• Checkpoint Program
  • Vaccines
  • Adjuvants
  • Combination Therapies
  • Combination Therapies

    The immune system is complex and requires an integrated approach to effectively and safely redirect it to fight cancer. In addition, each patient is unique, and patient-specific immune-monitoring is essential. For this reason, we believe that the ability to profile patients and design combination therapies will be key drivers of success in immuno-oncology.

    An essential component in most combination therapies are checkpoint antibodies designed to enhance immune response to cancer. Cancers can effectively shield themselves from the immune system. In the presence of a native immune response in a cancer patient, checkpoint inhibitors can get past this shield, making tumors visible to the immune system again. However, if a native immune response is weak or absent, the inclusion of a cancer vaccine or agonist checkpoint antibodies may be required. Checkpoint antibodies work through multiple mechanisms such as latching onto proteins that cancer cells use to evade the immune system or by activating the immune system to help recognize the presence of cancer cells in the first place.

    One way to improve upon the efficacy or breadth of patient response to checkpoint therapies is to target checkpoints in combination with each other. The reason why some patients do not respond to single antibodies targeting checkpoints in the first place, and why others stop responding after obtaining an initial benefit, may have to do with insufficient native immune response and/or insufficient mobilization of the other required components of the immune system.  By combining several checkpoint antibodies as well as adding cancer vaccines to the mix, we believe that we can overcome deficiencies of a monotherapy I-O approach.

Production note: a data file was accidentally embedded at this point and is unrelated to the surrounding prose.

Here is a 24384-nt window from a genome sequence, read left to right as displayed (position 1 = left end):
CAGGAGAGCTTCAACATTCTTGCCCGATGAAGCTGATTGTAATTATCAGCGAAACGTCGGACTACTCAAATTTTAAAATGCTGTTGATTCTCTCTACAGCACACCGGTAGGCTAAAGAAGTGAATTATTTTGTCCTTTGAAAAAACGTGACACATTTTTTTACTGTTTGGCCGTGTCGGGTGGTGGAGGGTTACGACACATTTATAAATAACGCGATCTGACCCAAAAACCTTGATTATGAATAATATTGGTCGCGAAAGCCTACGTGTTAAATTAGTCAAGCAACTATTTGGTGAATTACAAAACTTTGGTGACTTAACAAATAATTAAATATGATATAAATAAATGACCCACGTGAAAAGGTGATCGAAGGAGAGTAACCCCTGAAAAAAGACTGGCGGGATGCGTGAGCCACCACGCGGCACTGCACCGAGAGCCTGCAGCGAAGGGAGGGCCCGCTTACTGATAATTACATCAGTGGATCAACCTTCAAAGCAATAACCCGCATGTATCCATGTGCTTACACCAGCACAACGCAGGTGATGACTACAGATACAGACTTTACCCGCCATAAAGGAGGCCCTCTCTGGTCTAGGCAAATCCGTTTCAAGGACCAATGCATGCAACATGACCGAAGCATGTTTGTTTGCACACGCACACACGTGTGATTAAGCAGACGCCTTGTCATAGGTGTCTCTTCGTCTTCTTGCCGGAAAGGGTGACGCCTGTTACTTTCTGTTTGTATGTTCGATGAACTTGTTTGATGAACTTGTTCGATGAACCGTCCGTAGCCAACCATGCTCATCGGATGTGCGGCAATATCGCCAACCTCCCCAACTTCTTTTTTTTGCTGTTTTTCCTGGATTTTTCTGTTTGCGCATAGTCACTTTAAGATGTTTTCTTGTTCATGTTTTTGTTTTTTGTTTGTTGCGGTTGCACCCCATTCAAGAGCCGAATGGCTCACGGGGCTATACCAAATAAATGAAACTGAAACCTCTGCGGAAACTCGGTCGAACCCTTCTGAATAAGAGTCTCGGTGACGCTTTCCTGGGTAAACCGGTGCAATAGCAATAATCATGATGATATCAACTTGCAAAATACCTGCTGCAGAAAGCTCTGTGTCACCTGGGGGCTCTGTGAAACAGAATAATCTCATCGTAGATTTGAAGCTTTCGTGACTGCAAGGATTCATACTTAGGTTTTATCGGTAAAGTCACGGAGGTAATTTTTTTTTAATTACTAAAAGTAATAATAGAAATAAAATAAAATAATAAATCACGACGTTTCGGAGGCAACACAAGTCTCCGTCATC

The powerful activity of the first generation of I-O approaches has been observed in subsets of patients. Our technologies and I-O strategies involve combination approaches that utilize our extensive assets which provide us with the unique advantage of combining checkpoint antibodies, cancer vaccines and vaccine adjuvants. Results from preclinical as well as early reported clinical results have given us confidence that our approach holds much promise for the larger universe of cancer patients.